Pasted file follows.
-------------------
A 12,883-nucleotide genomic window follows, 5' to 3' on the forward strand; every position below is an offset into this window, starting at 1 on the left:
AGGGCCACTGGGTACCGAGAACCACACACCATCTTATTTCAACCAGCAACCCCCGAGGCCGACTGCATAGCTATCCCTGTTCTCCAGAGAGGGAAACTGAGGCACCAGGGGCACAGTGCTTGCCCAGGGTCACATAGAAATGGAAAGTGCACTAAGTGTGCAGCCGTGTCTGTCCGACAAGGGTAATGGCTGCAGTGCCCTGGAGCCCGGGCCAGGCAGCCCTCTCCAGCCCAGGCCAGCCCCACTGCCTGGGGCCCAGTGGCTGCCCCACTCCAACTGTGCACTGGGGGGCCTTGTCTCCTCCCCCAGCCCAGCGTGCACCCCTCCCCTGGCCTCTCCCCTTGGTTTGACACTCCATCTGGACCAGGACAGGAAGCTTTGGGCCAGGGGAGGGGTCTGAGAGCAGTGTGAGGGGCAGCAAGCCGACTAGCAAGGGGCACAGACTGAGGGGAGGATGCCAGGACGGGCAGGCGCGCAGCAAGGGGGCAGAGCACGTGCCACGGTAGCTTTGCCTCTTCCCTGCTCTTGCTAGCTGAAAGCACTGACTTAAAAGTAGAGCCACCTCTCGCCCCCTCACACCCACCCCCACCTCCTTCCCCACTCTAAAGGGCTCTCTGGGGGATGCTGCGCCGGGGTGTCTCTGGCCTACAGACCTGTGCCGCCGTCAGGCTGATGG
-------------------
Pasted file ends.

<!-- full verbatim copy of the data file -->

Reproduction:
A 12,883-nucleotide genomic window follows, 5' to 3' on the forward strand; every position below is an offset into this window, starting at 1 on the left:
AGGGCCACTGGGTACCGAGAACCACACACCATCTTATTTCAACCAGCAACCCCCGAGGCCGACTGCATAGCTATCCCTGTTCTCCAGAGAGGGAAACTGAGGCACCAGGGGCACAGTGCTTGCCCAGGGTCACATAGAAATGGAAAGTGCACTAAGTGTGCAGCCGTGTCTGTCCGACAAGGGTAATGGCTGCAGTGCCCTGGAGCCCGGGCCAGGCAGCCCTCTCCAGCCCAGGCCAGCCCCACTGCCTGGGGCCCAGTGGCTGCCCCACTCCAACTGTGCACTGGGGGGCCTTGTCTCCTCCCCCAGCCCAGCGTGCACCCCTCCCCTGGCCTCTCCCCTTGGTTTGACACTCCATCTGGACCAGGACAGGAAGCTTTGGGCCAGGGGAGGGGTCTGAGAGCAGTGTGAGGGGCAGCAAGCCGACTAGCAAGGGGCACAGACTGAGGGGAGGATGCCAGGACGGGCAGGCGCGCAGCAAGGGGGCAGAGCACGTGCCACGGTAGCTTTGCCTCTTCCCTGCTCTTGCTAGCTGAAAGCACTGACTTAAAAGTAGAGCCACCTCTCGCCCCCTCACACCCACCCCCACCTCCTTCCCCACTCTAAAGGGCTCTCTGGGGGATGCTGCGCCGGGGTGTCTCTGGCCTACAGACCTGTGCCGCCGTCAGGCTGATGG